June 20, 2018
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EPA to monitor air near some schools


WASHINGTON — The Environmental Protection Agency soon will begin testing the air around schools for toxic contaminants.

The $2.25 million program announced Monday would be the first to specifically target air contamination near schools. The EPA already operates a nationwide monitoring network that collects information on air pollutants.

The school monitors will focus on toxic chemicals that are known to cause cancer, respiratory and neurological problems — especially in children, who are more susceptible than adults because they are still growing.

Initially, states and local governments will monitor the air at 50 to 100 schools located near large industrial facilities or in cities where a variety of sources can lead to high concentrations of pollution.

The agency expects the monitoring to begin in 30 days.

“Questions have been raised about air quality around some U.S. schools, and those questions merit investigation,” said EPA administrator Lisa Jackson.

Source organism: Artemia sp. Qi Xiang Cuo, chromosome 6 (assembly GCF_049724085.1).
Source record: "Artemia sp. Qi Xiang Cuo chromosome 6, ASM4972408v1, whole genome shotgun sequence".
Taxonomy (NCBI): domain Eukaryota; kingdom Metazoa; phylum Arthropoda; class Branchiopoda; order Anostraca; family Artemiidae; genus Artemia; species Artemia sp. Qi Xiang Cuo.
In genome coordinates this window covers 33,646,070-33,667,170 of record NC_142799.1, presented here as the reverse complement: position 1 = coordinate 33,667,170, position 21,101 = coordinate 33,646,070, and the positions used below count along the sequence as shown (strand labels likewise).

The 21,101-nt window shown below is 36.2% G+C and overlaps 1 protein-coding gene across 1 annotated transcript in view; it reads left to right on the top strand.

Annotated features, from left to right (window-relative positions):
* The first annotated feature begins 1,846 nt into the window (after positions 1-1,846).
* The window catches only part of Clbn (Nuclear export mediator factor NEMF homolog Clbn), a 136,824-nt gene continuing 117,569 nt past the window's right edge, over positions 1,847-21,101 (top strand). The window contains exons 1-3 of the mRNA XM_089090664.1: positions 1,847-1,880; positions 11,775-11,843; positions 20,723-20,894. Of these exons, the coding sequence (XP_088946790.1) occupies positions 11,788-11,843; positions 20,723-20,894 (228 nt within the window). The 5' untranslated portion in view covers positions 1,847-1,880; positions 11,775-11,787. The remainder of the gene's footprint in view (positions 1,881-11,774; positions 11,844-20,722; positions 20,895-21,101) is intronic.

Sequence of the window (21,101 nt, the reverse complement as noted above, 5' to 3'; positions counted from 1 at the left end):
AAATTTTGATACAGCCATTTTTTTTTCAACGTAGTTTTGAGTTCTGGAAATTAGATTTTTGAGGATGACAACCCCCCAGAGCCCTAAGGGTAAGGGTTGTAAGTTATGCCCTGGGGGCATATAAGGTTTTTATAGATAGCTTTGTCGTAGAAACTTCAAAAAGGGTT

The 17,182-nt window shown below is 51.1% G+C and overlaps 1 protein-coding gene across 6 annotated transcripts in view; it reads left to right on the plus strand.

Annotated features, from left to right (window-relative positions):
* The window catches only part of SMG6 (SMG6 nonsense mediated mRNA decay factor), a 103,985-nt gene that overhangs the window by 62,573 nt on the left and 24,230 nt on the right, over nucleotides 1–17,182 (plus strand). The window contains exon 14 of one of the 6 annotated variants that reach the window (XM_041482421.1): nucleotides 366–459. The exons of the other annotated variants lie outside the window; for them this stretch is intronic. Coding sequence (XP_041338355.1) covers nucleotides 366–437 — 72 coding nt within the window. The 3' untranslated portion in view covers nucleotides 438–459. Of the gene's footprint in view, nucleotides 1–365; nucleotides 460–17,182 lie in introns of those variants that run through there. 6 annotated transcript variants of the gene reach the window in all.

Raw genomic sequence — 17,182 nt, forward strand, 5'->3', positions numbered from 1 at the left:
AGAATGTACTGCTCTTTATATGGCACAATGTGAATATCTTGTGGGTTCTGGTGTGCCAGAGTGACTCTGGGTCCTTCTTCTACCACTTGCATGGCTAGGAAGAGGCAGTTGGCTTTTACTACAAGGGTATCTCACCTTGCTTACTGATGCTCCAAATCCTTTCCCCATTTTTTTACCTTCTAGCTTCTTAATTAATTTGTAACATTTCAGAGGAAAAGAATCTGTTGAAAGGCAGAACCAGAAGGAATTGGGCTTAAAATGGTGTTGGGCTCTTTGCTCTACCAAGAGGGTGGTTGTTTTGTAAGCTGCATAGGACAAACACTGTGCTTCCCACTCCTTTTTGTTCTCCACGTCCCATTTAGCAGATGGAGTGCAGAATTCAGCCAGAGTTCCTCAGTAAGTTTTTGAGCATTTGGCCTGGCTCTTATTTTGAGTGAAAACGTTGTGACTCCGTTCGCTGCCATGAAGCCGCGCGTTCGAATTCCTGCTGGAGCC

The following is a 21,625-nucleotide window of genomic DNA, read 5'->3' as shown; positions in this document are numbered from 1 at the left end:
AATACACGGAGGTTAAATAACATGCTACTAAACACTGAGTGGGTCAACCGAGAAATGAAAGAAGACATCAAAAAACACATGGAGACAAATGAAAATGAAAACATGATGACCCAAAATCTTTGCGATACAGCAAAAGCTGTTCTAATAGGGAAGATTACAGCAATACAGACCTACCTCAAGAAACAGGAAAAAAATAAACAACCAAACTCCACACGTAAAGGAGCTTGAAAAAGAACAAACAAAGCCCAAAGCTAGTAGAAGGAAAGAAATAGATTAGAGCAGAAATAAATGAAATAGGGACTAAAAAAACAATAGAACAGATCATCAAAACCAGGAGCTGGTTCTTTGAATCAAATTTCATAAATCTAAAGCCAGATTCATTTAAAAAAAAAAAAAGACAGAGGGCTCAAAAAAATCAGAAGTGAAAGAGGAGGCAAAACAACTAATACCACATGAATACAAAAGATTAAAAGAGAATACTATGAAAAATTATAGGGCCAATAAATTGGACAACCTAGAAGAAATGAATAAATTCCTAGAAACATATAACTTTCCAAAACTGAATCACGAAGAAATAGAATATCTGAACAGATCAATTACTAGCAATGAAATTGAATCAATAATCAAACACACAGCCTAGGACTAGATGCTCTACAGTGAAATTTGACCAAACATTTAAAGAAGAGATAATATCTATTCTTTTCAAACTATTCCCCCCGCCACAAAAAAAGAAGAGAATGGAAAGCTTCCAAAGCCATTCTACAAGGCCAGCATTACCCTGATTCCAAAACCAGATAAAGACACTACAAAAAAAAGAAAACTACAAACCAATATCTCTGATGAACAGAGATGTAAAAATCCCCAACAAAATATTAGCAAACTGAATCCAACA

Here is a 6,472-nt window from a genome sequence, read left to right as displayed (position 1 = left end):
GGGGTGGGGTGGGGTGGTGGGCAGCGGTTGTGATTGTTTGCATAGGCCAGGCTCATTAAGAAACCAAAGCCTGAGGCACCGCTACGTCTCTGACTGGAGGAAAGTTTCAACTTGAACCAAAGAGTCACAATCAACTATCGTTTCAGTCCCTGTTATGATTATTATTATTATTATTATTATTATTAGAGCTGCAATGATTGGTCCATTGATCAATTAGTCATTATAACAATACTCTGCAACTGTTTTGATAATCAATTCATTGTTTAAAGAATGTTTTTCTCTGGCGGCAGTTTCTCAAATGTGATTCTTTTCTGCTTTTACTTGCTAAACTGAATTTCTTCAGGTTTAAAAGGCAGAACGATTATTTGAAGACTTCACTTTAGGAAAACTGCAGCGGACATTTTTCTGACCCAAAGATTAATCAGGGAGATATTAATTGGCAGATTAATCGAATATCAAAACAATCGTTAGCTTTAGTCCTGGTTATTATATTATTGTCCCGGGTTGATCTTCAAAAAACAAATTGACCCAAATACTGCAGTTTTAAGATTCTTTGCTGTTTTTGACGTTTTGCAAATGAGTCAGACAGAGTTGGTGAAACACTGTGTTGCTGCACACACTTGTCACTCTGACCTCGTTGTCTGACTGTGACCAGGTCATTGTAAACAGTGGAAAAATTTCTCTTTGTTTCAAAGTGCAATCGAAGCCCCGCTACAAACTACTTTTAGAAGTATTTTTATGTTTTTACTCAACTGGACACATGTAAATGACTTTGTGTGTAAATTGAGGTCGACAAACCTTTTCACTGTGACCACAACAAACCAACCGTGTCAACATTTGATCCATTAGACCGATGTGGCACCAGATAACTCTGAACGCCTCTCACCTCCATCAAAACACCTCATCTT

But it is unclear what the agency can do about it if it finds that some pollutants are posing risks on school grounds. There are no federal standards for the 188 chemicals classified as air toxics. It also can be difficult to trace a pollution problem back to a specific source.

A series of articles published in USA Today last December ranked more than 120,000 schools nationwide on projected — not actual — industrial pollution levels. The newspaper used computer modeling and EPA data to project the levels of potentially toxic chemicals near schools. A major intent of the series, according to the paper, was to highlight the lack of monitoring near schools.

Several Maine schools scored poorly on the report. In fact, two schools in the small Aroostook County town of Easton were rated as potentially having among the worst air quality in the nation.

But Maine Department of Environmental Protection officials disagreed with the paper’s projections, particularly in the town of Easton. DEP officials said the analysis used outdated information and dramatically overstated the health threat of a chemical used at a factory near the Easton schools. The DEP collects more detailed emissions statistics than those gathered by the EPA.

It was unclear Monday whether any of the EPA monitoring sites would be in Maine.

BDN writer Kevin Miller in Bangor contributed to this report.

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